Neil Gaiman gave a lecture on "Why our Future Depends on Libraries, Reading and Daydreaming" which was edited and published in the Guardian. I loved it. Books and daydreaming have always played a big part in my life.
I'm also practicing with photo editing using textures. These are my first efforts. I'm not too pleased with the way they look when the photos are enlarged, so I'll go back to the drawing board. Little is more, I think.
Back to the subject of books. I usually have a couple of them on the go. Novels I tend to devour quickly because I get caught up in the story line. Non-fiction I take more slowly. I want to remember, to think about what I've read. Non-fiction is usually less addictive than stories, although not always.
In his lecture, Gaiman asked his listeners to look around them. I did and didn't see anything unusual - a few dishes to wash, a window with grandbaby fingerprints, a pile of tea towels to put away. Then he said that everything around us was something someone imagined. I've been mulling that over. Walls, windows, heat, tables, chairs, dishes - everything was imagined before it was made. What a powerful tool the mind can be. For me, this thought puts value on daydreaming and taking time to think, activities that are highly undervalued in our produce now, publish now world.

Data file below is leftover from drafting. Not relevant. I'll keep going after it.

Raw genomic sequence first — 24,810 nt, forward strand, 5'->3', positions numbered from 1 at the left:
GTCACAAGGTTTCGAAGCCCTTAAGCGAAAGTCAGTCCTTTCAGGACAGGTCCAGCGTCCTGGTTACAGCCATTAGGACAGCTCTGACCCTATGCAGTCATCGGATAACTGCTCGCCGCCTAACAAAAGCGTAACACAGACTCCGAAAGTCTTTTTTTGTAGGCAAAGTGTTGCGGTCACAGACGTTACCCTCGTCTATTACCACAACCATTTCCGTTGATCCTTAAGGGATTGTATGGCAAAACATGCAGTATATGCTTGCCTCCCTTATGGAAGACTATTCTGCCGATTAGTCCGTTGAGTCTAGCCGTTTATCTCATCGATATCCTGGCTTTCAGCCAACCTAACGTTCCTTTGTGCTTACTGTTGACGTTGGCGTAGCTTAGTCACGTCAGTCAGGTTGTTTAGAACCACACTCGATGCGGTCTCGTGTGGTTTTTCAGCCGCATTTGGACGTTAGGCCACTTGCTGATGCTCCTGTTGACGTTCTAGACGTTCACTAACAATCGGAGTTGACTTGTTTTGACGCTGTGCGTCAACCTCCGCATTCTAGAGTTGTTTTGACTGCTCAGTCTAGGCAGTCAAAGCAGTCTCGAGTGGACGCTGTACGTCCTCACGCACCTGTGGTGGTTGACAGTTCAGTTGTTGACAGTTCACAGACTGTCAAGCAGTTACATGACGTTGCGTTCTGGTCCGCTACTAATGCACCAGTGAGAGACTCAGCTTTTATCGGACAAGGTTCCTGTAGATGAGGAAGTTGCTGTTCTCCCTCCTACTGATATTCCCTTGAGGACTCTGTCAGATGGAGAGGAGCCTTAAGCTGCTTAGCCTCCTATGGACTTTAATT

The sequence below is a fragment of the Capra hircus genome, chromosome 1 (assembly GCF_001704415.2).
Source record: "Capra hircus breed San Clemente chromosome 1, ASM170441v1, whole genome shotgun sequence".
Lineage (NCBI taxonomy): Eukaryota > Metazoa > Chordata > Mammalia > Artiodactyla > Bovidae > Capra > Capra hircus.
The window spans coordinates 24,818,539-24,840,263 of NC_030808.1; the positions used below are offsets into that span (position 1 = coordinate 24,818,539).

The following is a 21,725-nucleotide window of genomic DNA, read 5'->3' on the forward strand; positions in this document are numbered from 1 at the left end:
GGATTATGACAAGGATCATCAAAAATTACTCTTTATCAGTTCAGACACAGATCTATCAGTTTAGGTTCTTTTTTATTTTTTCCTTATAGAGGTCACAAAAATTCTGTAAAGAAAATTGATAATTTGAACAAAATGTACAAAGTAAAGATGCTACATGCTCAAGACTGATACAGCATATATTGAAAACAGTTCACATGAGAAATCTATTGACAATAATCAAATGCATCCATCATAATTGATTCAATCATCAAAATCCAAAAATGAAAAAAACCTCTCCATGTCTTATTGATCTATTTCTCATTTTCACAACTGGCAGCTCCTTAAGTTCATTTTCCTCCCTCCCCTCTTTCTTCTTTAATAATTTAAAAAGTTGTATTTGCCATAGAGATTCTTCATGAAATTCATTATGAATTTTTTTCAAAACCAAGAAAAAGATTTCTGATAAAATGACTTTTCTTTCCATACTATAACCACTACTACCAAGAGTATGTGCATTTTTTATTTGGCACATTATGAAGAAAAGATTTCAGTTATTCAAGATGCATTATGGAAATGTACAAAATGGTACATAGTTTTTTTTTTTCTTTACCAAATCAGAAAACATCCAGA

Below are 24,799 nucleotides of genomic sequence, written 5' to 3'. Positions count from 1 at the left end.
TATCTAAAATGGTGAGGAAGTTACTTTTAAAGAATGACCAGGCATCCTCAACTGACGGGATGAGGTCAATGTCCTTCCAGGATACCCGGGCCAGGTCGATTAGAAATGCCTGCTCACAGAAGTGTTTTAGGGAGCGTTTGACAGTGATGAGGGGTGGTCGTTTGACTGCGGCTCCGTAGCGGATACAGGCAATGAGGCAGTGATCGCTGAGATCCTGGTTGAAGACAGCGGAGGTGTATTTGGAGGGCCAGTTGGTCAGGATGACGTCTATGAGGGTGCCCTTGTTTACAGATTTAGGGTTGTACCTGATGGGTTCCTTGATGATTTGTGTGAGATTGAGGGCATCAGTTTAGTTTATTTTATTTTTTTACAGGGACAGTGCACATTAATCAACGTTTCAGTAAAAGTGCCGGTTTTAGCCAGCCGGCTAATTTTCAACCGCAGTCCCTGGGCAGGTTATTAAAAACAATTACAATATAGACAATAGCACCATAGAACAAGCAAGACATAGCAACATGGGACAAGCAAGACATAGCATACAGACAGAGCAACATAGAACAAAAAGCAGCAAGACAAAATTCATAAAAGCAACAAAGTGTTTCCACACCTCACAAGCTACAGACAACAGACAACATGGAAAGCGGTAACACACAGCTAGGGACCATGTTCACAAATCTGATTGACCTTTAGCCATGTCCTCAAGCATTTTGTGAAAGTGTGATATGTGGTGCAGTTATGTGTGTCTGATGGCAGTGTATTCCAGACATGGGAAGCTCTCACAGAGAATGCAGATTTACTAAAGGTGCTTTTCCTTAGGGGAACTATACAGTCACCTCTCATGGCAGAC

Years ago, I remember going into my husband's office in Quito. He was the administrator of a very busy hospital. Meetings, phone calls, emails occupied his time. Yet there he was, sitting in his chair, staring out the window. I asked him what was wrong. "Nothing," he said. "I'm thinking."
Wouldn't it be great if we all took a few minutes each day to really think? We might do some things differently if we really thought about the implications of our actions and words, both short term and long term. Wouldn't it be great if our leaders, be they civic, political, religious, or employers, did the same?
I'd love to know what you think. Do you daydream or imagine?